Super Smash Bros. Ultimate Interview: Masahiro Sakurai Talks About The Nintendo Switch Mascot Brawler

Masahiro Sakurai E3 2018 Photo

Nintendo of America has posted a five-part special interview with Super Smash Bros. Ultimate game director Masahiro Sakurai, covering topics like his approach to this iteration, tips on learning each character’s different playstyles and why Ridley’s taunt is his favourite.

This was originally posted on the mascot brawler’s News Channel on Nintendo Switch, but, seeing as that is inaccessible online, we’ve copied out the questions that Sakurai was asked and his responses in entirety below.

Thank you for your time, Mr. Sakurai. Let’s start with a question that may help people who are new to Super Smash Bros. Can you describe what the game is and what you feel the main appeal of the franchise is?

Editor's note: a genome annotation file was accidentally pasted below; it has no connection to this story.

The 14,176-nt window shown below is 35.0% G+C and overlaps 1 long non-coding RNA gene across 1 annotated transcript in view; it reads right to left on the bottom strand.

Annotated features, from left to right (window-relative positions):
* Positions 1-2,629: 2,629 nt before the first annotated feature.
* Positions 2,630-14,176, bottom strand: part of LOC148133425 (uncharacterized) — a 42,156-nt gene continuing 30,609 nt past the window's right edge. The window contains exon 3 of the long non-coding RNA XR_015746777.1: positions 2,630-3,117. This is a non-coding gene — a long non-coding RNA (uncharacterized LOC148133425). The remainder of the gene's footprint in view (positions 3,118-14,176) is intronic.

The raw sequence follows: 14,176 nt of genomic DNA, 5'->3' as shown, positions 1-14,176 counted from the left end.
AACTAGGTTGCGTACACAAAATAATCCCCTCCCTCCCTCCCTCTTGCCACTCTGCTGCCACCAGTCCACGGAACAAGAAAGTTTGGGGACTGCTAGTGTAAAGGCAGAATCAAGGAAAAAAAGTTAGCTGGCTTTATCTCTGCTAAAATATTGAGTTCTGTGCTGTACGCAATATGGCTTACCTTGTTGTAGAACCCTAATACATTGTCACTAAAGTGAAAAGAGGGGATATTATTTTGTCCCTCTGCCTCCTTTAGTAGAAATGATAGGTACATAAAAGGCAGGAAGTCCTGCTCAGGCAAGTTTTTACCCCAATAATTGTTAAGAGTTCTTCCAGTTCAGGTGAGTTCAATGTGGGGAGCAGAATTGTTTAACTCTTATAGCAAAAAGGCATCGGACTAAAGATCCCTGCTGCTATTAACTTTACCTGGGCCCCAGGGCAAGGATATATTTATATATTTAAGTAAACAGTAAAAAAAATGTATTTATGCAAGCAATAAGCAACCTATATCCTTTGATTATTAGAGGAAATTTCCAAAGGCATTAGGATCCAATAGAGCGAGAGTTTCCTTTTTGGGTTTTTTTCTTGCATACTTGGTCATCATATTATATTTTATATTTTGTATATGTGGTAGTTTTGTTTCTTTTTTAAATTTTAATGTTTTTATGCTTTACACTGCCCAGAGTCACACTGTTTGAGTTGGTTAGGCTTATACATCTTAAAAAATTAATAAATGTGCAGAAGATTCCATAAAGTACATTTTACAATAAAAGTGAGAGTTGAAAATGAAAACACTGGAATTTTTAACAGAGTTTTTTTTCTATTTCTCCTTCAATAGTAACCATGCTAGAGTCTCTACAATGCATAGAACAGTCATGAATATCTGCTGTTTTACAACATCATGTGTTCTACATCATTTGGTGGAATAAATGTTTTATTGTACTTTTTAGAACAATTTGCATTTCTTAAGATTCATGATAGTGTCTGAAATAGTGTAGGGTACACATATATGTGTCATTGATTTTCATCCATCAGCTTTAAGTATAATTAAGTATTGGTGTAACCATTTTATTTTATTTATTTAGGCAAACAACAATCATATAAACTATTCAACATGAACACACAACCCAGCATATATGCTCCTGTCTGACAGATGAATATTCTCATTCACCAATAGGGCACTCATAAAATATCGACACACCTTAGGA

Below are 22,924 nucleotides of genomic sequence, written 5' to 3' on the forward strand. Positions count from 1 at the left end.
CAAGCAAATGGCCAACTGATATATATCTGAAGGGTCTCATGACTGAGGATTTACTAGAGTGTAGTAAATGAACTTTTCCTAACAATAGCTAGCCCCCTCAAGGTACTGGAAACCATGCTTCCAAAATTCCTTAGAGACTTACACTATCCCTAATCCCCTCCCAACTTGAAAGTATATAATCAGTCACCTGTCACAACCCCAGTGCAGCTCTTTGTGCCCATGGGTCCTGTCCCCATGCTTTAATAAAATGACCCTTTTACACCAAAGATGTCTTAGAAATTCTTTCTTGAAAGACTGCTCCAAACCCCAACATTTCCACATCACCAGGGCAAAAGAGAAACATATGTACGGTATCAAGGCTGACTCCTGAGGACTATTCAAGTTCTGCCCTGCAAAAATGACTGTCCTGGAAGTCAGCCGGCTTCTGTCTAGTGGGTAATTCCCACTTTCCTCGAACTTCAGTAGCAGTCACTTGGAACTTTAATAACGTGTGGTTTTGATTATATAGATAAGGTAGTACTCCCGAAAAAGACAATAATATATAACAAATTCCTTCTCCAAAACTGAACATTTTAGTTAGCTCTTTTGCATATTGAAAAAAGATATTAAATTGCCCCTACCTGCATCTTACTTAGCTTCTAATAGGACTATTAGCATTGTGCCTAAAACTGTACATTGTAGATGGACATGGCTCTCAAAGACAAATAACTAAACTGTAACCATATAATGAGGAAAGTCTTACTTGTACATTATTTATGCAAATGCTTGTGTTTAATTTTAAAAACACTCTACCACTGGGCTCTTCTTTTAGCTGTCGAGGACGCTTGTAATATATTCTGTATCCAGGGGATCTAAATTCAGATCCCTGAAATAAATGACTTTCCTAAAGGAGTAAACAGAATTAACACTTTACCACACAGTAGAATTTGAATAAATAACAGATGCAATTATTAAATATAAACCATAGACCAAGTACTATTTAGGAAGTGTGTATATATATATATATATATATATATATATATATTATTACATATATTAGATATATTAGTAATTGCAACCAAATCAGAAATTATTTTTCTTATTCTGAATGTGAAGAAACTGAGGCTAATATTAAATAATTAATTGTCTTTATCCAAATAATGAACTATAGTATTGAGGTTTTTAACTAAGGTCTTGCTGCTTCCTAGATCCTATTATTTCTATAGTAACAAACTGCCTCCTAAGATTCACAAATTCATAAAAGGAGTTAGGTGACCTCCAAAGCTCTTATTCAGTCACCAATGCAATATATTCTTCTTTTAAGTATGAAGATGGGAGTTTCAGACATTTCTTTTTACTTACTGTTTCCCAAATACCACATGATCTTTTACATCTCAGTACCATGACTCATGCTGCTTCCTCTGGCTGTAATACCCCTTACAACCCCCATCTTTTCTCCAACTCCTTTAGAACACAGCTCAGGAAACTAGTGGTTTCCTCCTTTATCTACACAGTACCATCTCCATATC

Fighting games have a lot of advanced players playing them, so it might seem a little intimidating. But fundamentally, this is a casual game, so I’d be grateful if people just had fun with it, without being scared. I’ve created the game with that intent.

How was your approach to this game different than your approach to the past Super Smash Bros. games? What did you want to achieve with this game specifically?

The difference between this game and the past is that all the characters are in it. We really tried our best to make the impossible possible, to prevent situations where someone misses a certain character because they’ve been cut.